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Yes, you can use PHP and MySQL as well as .NET web applications, though the common factor is that all are configured for IIS, Microsoft’s web server.

With many ISPs already offering instant installs of apps like WordPress, it is more interesting to look at the site templates in WebMatrix, though the selection is smaller.

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What is interesting about these is that they create sites based on Razor, an alternative view engine for ASP.NET. Microsoft VP Scott Guthrie describes Razor here. It is odd though: Razor is a feature of ASP.NET MVC 3, currently in release candidate phase, but you cannot create ASP.NET MVC sites in Web Matrix.

Once a site is created, you can modify it in the WebMatrix editor.

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You can run the site on IIS Express with one click. WebMatrix will show you all the requests as you run, which could be handy for tracing problems. There is also a database management workspace which uses SQL Server Compact Edition, a reporting workspace which will analyse your site for problems, and the ability to publish a site using  FTP or Microsoft’s Web Deploy.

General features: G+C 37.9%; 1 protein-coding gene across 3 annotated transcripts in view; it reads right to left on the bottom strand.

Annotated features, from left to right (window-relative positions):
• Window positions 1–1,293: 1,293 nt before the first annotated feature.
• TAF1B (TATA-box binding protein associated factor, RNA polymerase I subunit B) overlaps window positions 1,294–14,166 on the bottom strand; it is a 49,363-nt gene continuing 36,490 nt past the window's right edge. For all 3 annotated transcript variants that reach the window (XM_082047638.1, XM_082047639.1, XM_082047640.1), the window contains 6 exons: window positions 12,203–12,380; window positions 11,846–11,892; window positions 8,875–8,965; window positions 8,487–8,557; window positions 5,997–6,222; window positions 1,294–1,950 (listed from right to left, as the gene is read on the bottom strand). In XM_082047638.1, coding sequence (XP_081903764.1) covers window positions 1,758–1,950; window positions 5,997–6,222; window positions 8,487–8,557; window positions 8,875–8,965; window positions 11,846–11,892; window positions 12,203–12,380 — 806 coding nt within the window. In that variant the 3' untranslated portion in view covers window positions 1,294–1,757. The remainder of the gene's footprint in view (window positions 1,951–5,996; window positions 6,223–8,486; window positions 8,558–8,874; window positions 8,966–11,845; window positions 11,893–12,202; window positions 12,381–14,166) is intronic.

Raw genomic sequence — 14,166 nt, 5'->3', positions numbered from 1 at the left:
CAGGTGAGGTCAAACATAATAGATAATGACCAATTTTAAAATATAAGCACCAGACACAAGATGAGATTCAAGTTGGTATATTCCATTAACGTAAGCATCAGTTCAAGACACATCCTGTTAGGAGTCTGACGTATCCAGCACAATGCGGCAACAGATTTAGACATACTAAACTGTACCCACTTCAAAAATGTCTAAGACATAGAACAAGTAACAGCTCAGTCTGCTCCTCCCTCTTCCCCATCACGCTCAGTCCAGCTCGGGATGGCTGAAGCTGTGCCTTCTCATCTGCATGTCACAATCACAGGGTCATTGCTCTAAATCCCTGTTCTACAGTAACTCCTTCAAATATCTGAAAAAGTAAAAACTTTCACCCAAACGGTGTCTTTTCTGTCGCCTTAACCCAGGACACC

I like the clean look of WebMatrix, and that it is lightweight and fast; but who is the target user? It appears to be aimed at non-professionals; but this is a techie product that will not appeal to users looking for an easy to use web site builder. There is no visual editor; users are just chucked in at the deep end editing raw HTML and C#. There is not even any intellisense code completion. Clicking Online Help just brings up a Microsoft search form. There is no debugger to speak of; you are expected to upgrade to Visual Studio. Which raises the question, why not just get Visual Web Developer 2010 Express, which is also free, and has a better editor and debugging features? Of course you could use the two together; but Web Matrix is not adding much value. Features like the SEO analysis seem to be be based on the existing Search Engine Optimization Toolkit, which you can install without Web Matrix.

WebMatrix has been available in beta for six months, but its forum is relatively quiet.

Still, if nothing else Web Matrix is a handy way to take a look at Razor, which deserves attention. Shay Friedman has a technical introduction here.